Due to the lingering and possibly failed merger with Halliburton (NYSE:HAL), Baker Hughes (NYSE:BHI) is a jumbled mess. Q1 results confirmed this position, but the stock rallied anyway following the bad news.
Even with the recent rally, Baker Hughes trades at $47 after sitting at nearly $70 about a year ago. As mentioned about a month ago, the stock is more interesting from a regulatory standpoint. The real question is whether the business can rebound quickly following a deal termination.
For Q1, Baker Hughes reported a huge loss and a substantial sequential decline in revenues. As well, the company highlighted the difficult situation with the merger constraining the ability to reduce costs. The stock though rebounded on the day suggesting the market sees some positives in the quarterly results.
The numbers were such a jumbled mess that the initial view suggested the oilfield services company missed estimates by a massive margin. Even Briefing.com reported that earnings were $1.25 worse than expected.
The loss though included a $1.14 per share hit for tax valuation allowances making the actual loss more in the $0.44 per share area. The number is still roughly $0.11 worse than analyst expectations, but nowhere near the dramatic amounts reported by media outlets.
The sequential revenue declines were also indicative of the problems of a company expecting to be absorbed in a merger. Revenue collapsed 21% sequentially while Halliburton only saw a 17% sequential decline when pre-announcing last week.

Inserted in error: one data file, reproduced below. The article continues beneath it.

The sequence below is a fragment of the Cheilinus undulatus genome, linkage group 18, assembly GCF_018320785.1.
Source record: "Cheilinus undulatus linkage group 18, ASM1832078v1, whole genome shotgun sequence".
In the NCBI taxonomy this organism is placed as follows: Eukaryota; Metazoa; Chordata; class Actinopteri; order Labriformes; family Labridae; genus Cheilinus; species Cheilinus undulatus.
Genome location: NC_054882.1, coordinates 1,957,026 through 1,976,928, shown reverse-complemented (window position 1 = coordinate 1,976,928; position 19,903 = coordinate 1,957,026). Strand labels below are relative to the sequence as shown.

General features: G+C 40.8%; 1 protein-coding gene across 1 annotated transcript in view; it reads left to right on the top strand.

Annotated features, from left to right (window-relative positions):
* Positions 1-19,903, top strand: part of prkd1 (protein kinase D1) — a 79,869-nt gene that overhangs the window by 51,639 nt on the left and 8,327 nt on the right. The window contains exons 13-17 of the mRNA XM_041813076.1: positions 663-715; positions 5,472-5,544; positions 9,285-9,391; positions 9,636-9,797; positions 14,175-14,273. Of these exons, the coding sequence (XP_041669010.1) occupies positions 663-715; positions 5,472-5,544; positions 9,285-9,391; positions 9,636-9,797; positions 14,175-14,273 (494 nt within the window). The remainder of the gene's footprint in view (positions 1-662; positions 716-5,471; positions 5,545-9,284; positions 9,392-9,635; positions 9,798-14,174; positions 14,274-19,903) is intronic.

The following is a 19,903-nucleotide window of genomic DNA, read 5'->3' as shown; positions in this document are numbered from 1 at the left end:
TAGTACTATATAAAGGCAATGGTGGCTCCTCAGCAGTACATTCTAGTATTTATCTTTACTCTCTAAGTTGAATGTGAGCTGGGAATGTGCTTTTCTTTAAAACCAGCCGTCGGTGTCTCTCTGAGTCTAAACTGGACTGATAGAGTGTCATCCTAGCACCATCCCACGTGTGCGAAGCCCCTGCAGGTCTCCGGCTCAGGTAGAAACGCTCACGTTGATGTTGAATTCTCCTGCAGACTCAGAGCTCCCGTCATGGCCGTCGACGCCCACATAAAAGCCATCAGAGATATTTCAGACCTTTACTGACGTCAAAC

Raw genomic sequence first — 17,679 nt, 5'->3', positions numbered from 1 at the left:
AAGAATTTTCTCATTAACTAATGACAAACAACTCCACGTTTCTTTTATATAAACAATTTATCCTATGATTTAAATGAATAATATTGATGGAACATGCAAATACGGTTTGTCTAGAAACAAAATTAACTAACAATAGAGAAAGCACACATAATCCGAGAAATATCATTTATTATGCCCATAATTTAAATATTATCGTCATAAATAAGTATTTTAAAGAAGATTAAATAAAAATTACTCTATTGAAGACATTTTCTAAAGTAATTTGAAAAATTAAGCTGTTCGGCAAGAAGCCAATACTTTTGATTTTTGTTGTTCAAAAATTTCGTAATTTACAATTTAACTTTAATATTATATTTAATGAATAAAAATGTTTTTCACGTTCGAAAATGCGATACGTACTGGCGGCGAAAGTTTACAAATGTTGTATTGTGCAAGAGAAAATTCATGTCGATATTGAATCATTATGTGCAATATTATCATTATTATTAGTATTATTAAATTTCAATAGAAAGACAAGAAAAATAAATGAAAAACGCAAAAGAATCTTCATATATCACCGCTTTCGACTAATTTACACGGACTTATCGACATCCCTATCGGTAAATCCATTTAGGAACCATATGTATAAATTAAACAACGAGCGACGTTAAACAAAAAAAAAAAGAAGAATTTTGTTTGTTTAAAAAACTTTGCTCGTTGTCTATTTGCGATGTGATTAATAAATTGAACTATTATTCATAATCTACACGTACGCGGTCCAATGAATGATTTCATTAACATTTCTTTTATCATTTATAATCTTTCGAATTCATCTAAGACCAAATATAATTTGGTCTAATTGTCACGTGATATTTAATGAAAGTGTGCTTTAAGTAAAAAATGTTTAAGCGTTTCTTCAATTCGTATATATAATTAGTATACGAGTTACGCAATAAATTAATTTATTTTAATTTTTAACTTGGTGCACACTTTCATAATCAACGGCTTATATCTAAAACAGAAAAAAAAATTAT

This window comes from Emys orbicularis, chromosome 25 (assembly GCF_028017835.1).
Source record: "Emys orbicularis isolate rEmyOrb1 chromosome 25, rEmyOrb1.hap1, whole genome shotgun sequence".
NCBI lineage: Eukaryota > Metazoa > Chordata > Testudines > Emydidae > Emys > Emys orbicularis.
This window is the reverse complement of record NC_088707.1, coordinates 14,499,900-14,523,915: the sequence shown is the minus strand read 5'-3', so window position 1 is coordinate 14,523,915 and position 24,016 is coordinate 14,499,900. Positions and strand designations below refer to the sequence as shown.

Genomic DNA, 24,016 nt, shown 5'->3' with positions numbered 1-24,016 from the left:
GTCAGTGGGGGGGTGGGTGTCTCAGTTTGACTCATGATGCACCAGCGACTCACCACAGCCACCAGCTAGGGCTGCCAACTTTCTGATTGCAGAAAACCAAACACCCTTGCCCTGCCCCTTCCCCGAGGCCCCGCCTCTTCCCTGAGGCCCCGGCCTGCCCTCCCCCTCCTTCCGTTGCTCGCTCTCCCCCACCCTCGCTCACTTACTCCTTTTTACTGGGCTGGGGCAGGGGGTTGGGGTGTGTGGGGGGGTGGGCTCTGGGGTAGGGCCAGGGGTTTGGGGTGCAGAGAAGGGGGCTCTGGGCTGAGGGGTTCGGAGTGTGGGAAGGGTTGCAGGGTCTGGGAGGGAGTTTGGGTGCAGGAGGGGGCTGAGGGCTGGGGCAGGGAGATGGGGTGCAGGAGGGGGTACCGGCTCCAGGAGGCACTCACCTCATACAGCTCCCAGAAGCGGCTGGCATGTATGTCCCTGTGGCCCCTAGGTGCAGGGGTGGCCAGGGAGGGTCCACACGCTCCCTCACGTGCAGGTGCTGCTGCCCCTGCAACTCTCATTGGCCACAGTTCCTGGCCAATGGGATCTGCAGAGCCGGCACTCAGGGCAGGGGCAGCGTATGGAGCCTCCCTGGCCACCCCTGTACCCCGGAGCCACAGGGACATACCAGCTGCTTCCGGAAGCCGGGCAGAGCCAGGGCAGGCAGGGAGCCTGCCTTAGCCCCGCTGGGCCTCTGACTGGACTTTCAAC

On top of the bigger revenue declines, Baker Hughes lists roughly 500 basis points in excess operating costs required to remain in compliance with the merger agreement. The aforementioned adjusted loss of about $195 million quickly becomes close to breakeven as the oilfield services company becomes able to reduce costs inline with the industry declines.
The primary reason for looking into an investment in Baker Hughes is the balance sheet. The oilfield services business is a capital intensive sector were the companies typically take on large amounts of debt.
In the case of Baker Hughes, the company ended Q1 with $2.2 billion in cash and only about $4.0 billion in debt. The current assets are even more impressive when factoring in $8.8 billion of current assets that includes mostly accounts receivable and inventories in comparison to only $2.5 billion of current liabilities.
Source: Baker Hughes Q1 earnings release
Assuming the merger is terminated on April 30, Baker Hughes could nearly eliminate all outstanding debt with the $3.5 billion termination fee. A company with a net cash position would be in a very formidable position at the trough of the market.
The key investor takeaway is that Baker Hughes is likely to struggle over the next couple of quarter following a terminated merger. The need to restructure further and the likely exodus of key management talent in expectations of a merger will hamper near-term results. Long term though, Baker Hughes is uniquely positioned to use a strong balance sheet to acquire distressed assets and take market share.
The stock isn't an immediate buy on a deal termination on April 30, but investors should clearly use any weakness to start building a position in Baker Hughes as the company collects $3.5 billion in cash.
Disclosure: I am/we are long HAL.
I wrote this article myself, and it expresses my own opinions. I am not receiving compensation for it (other than from Seeking Alpha). I have no business relationship with any company whose stock is mentioned in this article.
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